The planned December event is by no means the first collaboration between API and Newsweek, or its parent, the Washington Post Company. In February 2008, the news weekly and the oil lobby held a panel discussion on “Globalization Trends and Energy and the Growing Competition for Resources.” That event featured Foroohar, the author of the recent Newsweek story lauding big oil, as well as Tony Emerson, the managing editor of Newsweek International, API’s then-CEO Red Cavaney, and an energy specialist for the Chamber of Commerce. Emerson, moderating, described API as “an advertising partner.”
In March 2009, Newsweek and API teamed up again on an event titled “Energy Policy Perspectives for a New Congress and Administration.” That one, held on Capitol Hill, featured Gerard, Sen. Mary Landrieu (D-LA), Rep. Nick Rahall (D-WV), Rep. Doc Hastings (R-WA), Newsweek columnist Jonathan Alter, and, as moderator, Newsweek editor-at-large Evan Thomas.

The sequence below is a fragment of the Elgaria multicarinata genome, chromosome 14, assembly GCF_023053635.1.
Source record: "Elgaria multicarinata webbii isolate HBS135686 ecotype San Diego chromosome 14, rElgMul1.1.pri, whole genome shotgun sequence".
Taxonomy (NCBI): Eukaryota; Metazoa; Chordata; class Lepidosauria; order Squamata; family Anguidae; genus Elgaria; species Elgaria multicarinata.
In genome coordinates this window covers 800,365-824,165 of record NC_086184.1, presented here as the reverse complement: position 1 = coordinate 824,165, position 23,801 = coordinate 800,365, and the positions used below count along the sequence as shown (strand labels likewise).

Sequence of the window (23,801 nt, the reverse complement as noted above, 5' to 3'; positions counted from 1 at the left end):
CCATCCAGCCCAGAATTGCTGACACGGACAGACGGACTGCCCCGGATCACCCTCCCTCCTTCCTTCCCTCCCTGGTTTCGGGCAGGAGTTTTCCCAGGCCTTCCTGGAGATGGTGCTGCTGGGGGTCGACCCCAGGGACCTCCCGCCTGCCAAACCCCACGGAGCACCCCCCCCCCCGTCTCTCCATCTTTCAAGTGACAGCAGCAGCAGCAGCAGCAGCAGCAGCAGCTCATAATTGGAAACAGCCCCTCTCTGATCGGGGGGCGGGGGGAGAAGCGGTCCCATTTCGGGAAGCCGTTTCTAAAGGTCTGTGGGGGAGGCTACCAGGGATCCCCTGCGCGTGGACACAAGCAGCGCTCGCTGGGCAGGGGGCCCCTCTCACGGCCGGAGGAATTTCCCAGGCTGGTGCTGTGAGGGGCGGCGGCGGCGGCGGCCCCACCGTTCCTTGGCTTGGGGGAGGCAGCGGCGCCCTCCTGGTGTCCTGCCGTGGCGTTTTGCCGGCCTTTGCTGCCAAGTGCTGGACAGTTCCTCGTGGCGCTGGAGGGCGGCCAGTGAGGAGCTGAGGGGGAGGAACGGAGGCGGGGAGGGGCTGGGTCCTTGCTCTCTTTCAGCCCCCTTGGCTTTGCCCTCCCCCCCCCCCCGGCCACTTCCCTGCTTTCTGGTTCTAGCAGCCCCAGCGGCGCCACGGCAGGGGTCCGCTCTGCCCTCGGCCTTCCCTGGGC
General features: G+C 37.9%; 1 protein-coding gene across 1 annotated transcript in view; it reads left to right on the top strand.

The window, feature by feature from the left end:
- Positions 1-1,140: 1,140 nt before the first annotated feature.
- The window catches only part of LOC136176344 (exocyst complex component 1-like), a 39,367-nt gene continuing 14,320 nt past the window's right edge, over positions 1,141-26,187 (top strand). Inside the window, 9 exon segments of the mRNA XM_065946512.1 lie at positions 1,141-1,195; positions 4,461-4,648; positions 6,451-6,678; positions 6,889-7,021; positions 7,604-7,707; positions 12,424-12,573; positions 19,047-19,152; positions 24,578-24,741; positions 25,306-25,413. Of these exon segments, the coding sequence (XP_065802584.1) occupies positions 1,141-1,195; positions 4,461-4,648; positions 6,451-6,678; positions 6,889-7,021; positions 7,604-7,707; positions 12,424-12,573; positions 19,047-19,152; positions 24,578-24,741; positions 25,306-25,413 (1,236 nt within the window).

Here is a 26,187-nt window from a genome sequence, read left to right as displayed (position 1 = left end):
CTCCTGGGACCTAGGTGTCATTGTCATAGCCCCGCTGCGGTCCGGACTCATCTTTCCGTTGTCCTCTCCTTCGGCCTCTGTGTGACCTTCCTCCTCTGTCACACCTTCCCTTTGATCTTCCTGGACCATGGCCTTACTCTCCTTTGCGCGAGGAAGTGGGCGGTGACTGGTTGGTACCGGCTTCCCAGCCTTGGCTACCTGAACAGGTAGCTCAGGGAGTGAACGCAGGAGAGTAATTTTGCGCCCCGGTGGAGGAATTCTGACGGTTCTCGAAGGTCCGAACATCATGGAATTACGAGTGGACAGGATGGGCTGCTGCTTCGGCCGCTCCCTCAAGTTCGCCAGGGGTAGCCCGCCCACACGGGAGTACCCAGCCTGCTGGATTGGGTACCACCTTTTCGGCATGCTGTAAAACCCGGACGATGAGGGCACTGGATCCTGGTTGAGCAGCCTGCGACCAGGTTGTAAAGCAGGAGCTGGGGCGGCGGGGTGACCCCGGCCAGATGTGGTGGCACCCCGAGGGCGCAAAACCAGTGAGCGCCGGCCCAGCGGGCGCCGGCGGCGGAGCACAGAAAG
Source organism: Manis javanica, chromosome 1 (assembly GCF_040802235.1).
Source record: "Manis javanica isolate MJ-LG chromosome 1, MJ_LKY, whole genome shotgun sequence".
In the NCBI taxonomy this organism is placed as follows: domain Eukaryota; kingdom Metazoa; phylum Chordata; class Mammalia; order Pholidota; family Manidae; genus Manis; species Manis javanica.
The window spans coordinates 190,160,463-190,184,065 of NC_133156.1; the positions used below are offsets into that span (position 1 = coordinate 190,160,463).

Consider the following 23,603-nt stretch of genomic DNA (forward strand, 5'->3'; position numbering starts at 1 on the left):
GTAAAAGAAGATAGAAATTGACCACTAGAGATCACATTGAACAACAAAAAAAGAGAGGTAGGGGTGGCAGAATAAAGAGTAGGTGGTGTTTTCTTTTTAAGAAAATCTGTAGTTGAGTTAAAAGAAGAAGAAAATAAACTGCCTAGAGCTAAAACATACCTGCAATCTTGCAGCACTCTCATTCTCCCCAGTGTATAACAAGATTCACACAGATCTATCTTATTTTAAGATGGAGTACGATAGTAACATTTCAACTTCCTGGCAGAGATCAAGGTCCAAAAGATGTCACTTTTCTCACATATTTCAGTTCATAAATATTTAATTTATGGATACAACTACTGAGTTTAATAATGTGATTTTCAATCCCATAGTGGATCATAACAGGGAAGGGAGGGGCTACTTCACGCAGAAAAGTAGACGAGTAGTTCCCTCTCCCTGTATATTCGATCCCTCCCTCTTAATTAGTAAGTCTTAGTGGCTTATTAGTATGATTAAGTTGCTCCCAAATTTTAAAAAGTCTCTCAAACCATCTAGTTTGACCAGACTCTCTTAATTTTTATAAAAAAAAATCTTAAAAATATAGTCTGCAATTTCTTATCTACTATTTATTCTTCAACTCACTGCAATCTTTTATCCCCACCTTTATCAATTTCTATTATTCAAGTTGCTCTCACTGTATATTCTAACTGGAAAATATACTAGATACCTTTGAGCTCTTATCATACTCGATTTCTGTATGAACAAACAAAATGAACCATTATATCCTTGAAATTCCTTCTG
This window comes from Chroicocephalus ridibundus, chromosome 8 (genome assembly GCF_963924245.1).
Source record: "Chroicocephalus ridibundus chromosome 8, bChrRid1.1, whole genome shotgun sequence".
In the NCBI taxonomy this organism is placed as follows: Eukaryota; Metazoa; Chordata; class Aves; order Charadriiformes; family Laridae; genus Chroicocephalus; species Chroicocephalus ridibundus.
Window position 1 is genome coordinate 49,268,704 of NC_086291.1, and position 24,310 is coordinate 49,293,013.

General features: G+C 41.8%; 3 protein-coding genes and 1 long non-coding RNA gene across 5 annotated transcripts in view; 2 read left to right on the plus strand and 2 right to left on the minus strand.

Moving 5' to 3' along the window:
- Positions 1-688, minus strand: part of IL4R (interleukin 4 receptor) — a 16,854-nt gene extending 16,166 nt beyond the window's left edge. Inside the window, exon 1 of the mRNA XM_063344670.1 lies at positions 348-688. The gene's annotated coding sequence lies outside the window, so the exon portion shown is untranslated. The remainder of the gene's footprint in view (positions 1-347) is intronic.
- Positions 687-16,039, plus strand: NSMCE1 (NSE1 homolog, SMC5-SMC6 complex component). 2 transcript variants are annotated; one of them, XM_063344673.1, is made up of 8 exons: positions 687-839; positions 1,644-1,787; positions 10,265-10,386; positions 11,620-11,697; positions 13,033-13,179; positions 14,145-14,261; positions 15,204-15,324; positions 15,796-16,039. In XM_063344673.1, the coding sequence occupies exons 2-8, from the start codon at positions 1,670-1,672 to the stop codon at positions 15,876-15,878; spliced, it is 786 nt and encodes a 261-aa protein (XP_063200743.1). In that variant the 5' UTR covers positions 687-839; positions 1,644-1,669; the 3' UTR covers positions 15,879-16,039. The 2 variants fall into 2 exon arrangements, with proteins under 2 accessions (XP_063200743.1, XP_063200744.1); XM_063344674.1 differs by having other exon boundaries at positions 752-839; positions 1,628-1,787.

And today, the Washington Post is running a full page ad from a group called Energy Citizens, attacking climate change legislation. Energy Citizens is essentially a front group for API — the two share a Washington address, and the astroturf rallies that API organized this summer were officially projects of Energy Citizens.
This summer, amid an uproar, the Washington Post canceled plans for an exclusive “salon” at the home of the paper’s publisher, where for as much as $250,000, the Post offered lobbyists off-the-record access to Obama administration officials, members of Congress, the paper’s own reporters and editors.
Here’s the complete email from Newsweek‘s External Relations Manager Jennifer Slattery:
From: Jennifer Slattery
Sent: Mon Nov 02 18:36:27 2009
Subject: V.I.P. Invitation / Newsweek Executive Forum – Climate and Energy Policy: Moving?
The editors of Newsweek cordially invite you to attend Newsweek’s Executive Forum entitled, Climate and Energy Policy: Moving? This Capitol Hill policy forum is scheduled on Tuesday, December 1, 2009 at XXX in the XXX in the United States Capitol.
There will be an informal reception immediately following the discussion.